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Multimodal Mondays: Bringing Stories to Life through Digital and Visual Immersion

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357054_KHK.jpgToday’s guest blogger is Kim Haimes-Korn, a Professor of English and Digital Writing at Kennesaw State University. Kim’s teaching philosophy encourages dynamic learning and critical digital literacies and focuses on students’ powers to create their own knowledge through language and various “acts of composition.” She likes to have fun every day, return to nature when things get too crazy, and think deeply about way too many things. She loves teaching. It has helped her understand the value of amazing relationships and boundless creativity. You can reach Kim at khaimesk@kennesaw.edu or visit her website: Acts of Composition.

Overview
For this assignment, students explore historical contexts through oral and visual histories of a time period or event. They read, watch videos, listen to historical accounts, and follow up with an experiential journey to a museum on the same subject. Although teachers can choose any time period or subject that fits in with their course content, I had students focus on WWII oral histories and then attend a campus exhibit to extend upon that knowledge in this particular class. In addition to interacting with these digital and visual stories, students curate their own images at the museum to contribute to a collaborative slide show in which they both choose an individual perspective and work together to read across their ideas and images. Teams create a presentation with images, impressions, and take-aways.

Background Readings and Resources

The St. Martin's Handbook, 8e: Ch. 11: Conducting Research; Ch. 17: Oral and Multimedia Presentations
The Everyday Writer, 7e: (also available with Exercises😞 Ch. 10h: Conduct Field Research; Ch. 19c: Create Slides or Other Visuals
EasyWriter, 7e: (also available with Exercises😞 Ch. 11f: Doing Field Research, Ch. 10: Creating Presentations

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Steps to the Assignment

Students briefly summarize and share their selected stories and ideas with others and through an online discussion.

  • Schedule a Museum Visit: Instead of meeting in our regular class, I had students meet at the Museum of History and Holocaust Education which was on our campus. I worked with the museum staff ahead of time to shape the experiential portion of the assignment and select the subject matter. Although the assignment can be completed without the museum visit, it takes the stories and adds another multimodal dimension through visual artifacts and interactive exhibits.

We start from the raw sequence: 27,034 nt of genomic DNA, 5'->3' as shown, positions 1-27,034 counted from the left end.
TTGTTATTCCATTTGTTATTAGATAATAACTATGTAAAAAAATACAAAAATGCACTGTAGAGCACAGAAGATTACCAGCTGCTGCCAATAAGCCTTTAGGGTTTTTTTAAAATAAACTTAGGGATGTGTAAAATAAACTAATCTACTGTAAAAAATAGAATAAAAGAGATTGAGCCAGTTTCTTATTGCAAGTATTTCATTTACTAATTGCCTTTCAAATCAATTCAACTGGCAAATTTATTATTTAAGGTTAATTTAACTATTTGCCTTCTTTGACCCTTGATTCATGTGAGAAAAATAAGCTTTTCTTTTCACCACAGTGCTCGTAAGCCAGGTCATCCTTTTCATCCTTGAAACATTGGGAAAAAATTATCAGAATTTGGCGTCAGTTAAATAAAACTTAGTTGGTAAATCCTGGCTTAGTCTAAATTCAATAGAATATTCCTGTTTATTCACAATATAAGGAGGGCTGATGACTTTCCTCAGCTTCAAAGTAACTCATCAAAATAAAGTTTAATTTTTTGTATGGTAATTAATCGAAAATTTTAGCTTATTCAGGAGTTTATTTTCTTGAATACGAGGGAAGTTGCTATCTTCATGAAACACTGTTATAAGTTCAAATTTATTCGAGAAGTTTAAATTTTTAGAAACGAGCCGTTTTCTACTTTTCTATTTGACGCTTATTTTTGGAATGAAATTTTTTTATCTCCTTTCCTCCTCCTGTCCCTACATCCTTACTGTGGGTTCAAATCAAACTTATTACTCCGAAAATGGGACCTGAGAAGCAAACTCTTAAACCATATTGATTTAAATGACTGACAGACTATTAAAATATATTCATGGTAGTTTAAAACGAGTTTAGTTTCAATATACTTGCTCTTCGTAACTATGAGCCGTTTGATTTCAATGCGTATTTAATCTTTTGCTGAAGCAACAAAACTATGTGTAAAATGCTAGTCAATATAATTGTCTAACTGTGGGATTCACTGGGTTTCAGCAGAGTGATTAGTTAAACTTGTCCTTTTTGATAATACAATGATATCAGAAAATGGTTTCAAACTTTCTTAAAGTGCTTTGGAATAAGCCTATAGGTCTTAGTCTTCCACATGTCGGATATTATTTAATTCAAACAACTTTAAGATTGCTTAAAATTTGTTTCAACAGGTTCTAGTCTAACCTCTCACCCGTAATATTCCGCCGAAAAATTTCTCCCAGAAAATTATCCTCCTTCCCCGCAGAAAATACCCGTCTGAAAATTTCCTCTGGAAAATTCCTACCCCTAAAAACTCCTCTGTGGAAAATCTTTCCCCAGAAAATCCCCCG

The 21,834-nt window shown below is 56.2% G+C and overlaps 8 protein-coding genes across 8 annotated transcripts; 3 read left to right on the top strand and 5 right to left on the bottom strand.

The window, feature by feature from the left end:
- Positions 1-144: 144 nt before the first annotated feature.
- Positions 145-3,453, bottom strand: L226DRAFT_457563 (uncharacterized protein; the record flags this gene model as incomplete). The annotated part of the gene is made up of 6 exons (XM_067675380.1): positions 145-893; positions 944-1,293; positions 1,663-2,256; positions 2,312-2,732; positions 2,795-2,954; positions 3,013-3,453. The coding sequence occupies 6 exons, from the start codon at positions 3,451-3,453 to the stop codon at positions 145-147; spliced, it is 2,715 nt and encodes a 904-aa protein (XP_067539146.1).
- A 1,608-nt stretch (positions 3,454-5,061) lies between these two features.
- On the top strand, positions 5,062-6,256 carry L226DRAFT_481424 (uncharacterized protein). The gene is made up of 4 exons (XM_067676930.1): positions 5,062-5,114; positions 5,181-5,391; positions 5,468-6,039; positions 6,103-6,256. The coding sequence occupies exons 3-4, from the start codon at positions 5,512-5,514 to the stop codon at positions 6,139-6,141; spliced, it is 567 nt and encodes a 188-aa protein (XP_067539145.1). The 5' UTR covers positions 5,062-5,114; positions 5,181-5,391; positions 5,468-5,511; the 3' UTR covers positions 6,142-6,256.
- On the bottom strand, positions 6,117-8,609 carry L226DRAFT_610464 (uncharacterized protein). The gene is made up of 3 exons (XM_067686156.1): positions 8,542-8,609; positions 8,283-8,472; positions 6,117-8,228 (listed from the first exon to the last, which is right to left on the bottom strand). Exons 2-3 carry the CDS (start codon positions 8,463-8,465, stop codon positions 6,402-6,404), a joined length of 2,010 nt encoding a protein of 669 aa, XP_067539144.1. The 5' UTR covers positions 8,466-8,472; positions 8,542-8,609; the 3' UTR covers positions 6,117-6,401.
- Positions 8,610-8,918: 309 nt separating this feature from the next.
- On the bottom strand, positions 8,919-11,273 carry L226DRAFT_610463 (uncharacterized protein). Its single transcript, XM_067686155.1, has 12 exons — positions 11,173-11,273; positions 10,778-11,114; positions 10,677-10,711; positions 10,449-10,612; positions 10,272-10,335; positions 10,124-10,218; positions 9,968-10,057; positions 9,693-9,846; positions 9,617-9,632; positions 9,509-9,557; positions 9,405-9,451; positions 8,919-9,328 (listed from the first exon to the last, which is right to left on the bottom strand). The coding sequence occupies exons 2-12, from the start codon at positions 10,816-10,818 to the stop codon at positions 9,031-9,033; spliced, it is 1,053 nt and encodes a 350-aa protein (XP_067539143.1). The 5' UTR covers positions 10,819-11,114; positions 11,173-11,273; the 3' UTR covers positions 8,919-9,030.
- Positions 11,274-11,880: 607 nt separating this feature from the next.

• Image Curation: Each student tours the museum and curates at least five images that represent their impressions/ideas from the exhibits. They should take field notes, capture quotations, and write down their impressions from their visit.
  • Students prepare individual slide for team project/meeting: Students choose one of the images and create an individual slide to contribute to a team slide show on the exhibit. They include their image and a short description along with a specific reference or quotation that supports their impressions and include their name at the bottom of the slide.
  • Teams Create a Collaborative Slideshow: Team members present their individual slides to the group to combine for a team presentation that addresses meaningful observations, interpretations, and ideas from the exhibit. In addition to their individual observations, team members complete follow-up slides in which they synthesize individual perspectives with a bulleted list of take-aways from the experience as they read across them as a group. They are required to title the presentation and include a team photo at the end, along with references.
  • Presentation: Team members present their slideshows to the class and compare observations from the other groups.

Reflection on the Activity
I like this assignment because it involves students in several types of multimodal learning and composing experiences. They engage with digital oral and visual histories, visual artifacts, and experiential learning. The assignment asks them to move beyond passive reading and bring their subjects to life through these multimodal extensions. Although all of the students attended the same museum, it was interesting to see where they chose to focus their attention. Some students focused on the visual artifacts of the time period, such as propaganda posters, while others looked at gender roles during the war, racial disparity, and regional participation. Others explored lifestyle artifacts that represented cultural ideologies of the time, typical living spaces, lifestyle artifacts, and occupational trends. I found the students much more engaged when they connected with the interactive digital resources and immersive experiences than if they just read the texts on their own.

About the Author
Andrea A. Lunsford is the former director of the Program in Writing and Rhetoric at Stanford University and teaches at the Bread Loaf School of English. A past chair of CCCC, she has won the major publication awards in both the CCCC and MLA. For Bedford/St. Martin's, she is the author of The St. Martin's Handbook, The Everyday Writer and EasyWriter; The Presence of Others and Everything's an Argument with John Ruszkiewicz; and Everything's an Argument with Readings with John Ruszkiewicz and Keith Walters. She has never met a student she didn’t like—and she is excited about the possibilities for writers in the “literacy revolution” brought about by today’s technology. In addition to Andrea’s regular blog posts inspired by her teaching, reading, and traveling, her “Multimodal Mondays” posts offer ideas for introducing low-stakes multimodal assignments to the composition classroom.